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Brasserie Zédel, W1 — La Vie En Rose And A Feast For £20


Old Soho is no more, or it’s only ever found in traces. Just behind Pret (and next to Pret), you might get a strange sense of déjà-vu like something out of a Woody Allen film. But the reality soon hits you, and you have a near-death experience as you get hit by a passing rickshaw blasting Justin Bieber from 2012, or you get caught in a stag do stampede on Greek Street, as the rats from the nearby bins are watching your every move.

Well, this Corbin and King’s sort of a tripartite venue (restaurant-cum-bar-cum-cabaret) is better known as the Brasserie Zédel, and it is the ultimate refuge, just behind Piccadilly Circus.

As I recently pledged to review places that offer great lunches for around £20 a head, partly to beat the January blues of being soul-crushingly skint, I didn’t have to look far.


You descend into this enormous dining hall, with the casual atmosphere of 1920s Paris wafting through. Ensconce yourself at a corner booth table (if you ask nicely), and enjoy the embroidered pastel napkins, a ceremonially white tablecloth, and polished cutlery before you’re handed a menu in French (this, of course, is an act, but they will prize it out of your hands the moment they lip-read your poor GCSE French as you’re trying to navigate the prix-fixe offer, and despondently hand you the simplified — English — version).


Having my funny bone smacked by the passing cheese trolley is a newly discovered kink. I loved the illusion of choice, as I inevitably ended up picking up the whole truckle of Roquefort.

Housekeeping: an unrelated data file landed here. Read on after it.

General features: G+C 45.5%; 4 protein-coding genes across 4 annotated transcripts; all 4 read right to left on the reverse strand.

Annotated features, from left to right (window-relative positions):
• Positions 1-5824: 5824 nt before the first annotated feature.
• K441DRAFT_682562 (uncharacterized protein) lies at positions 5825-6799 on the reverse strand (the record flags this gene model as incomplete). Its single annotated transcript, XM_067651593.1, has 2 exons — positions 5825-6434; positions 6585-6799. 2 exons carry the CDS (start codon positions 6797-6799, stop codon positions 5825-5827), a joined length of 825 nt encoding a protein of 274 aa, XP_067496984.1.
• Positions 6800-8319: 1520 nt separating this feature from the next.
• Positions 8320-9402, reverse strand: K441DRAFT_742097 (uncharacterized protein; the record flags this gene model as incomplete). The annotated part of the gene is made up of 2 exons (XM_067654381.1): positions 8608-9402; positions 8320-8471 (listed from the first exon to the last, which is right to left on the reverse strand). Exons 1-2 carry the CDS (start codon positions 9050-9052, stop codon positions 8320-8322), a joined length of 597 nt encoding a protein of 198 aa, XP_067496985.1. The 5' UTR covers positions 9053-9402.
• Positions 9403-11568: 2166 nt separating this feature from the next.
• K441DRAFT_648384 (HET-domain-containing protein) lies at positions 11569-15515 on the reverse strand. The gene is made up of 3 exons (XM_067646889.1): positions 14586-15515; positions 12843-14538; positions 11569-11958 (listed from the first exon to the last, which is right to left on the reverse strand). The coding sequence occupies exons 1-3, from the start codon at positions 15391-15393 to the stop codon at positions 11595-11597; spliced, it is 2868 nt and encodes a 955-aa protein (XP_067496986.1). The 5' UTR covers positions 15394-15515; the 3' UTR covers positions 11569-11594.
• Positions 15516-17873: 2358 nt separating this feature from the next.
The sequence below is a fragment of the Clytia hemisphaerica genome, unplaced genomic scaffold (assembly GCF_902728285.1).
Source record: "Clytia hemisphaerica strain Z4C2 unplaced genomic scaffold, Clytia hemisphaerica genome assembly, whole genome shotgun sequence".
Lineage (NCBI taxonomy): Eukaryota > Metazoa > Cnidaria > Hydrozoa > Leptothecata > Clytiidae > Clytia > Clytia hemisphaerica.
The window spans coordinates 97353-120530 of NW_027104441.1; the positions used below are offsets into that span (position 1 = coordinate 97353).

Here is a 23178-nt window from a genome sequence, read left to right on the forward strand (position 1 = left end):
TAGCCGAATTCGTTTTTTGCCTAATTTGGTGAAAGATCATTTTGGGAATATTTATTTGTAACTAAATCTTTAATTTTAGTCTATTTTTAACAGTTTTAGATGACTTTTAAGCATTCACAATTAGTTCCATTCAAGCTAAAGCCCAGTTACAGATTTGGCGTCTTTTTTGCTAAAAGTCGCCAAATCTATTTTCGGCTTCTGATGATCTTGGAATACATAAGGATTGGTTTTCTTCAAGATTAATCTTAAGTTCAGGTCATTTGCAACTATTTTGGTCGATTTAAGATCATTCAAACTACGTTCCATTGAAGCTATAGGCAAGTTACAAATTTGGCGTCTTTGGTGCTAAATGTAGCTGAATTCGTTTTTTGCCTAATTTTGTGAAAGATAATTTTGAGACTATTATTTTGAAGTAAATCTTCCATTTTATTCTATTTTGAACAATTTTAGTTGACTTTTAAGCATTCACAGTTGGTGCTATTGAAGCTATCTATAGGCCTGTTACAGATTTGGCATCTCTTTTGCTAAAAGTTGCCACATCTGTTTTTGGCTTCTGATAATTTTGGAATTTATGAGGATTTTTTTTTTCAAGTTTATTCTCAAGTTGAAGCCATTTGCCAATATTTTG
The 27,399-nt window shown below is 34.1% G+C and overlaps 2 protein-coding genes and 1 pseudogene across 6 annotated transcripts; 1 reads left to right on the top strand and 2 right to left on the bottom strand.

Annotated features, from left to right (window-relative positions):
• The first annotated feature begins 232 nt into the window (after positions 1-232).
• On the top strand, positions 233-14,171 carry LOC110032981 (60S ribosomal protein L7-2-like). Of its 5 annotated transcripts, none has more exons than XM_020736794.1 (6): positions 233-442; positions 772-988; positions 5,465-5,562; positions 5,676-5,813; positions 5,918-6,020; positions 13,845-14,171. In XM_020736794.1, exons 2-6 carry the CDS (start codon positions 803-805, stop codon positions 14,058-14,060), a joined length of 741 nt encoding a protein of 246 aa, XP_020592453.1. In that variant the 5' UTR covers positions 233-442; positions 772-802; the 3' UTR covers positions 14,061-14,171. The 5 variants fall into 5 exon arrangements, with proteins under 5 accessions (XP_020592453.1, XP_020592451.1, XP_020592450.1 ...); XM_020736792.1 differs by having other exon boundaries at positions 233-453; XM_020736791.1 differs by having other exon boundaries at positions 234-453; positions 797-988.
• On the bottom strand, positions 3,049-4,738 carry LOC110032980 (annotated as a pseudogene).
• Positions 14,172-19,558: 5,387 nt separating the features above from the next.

I also loved ordering wine by the pichet, making it harder to tot up the units imbibed, which always makes me giggle like Gerard Depardieu before he weed over the Air France carpet.


Before the waiter gaslights you with their daily specials, which are something out of a dinner lady’s fever dream, and seem oddly batch-cooked and messily dolloped onto plates with a massive ladle, order the wonderfully doughy hot baguette instead, and fearlessly unpasteurised butter to start with. Focus on their set menu (prix-fixe), which offers 2 courses for a very reasonable £15.75, or 3 for £19.50.


My favourite starter is that piquant remoulade, that oh-so-simply orchestrated marriage of thin batons of celeriac, mayonnaise (not squelched from a tub), dijon mustard, and verdant, fresh herbs, all in a tart canon of creaminess, shaped as a quenelle.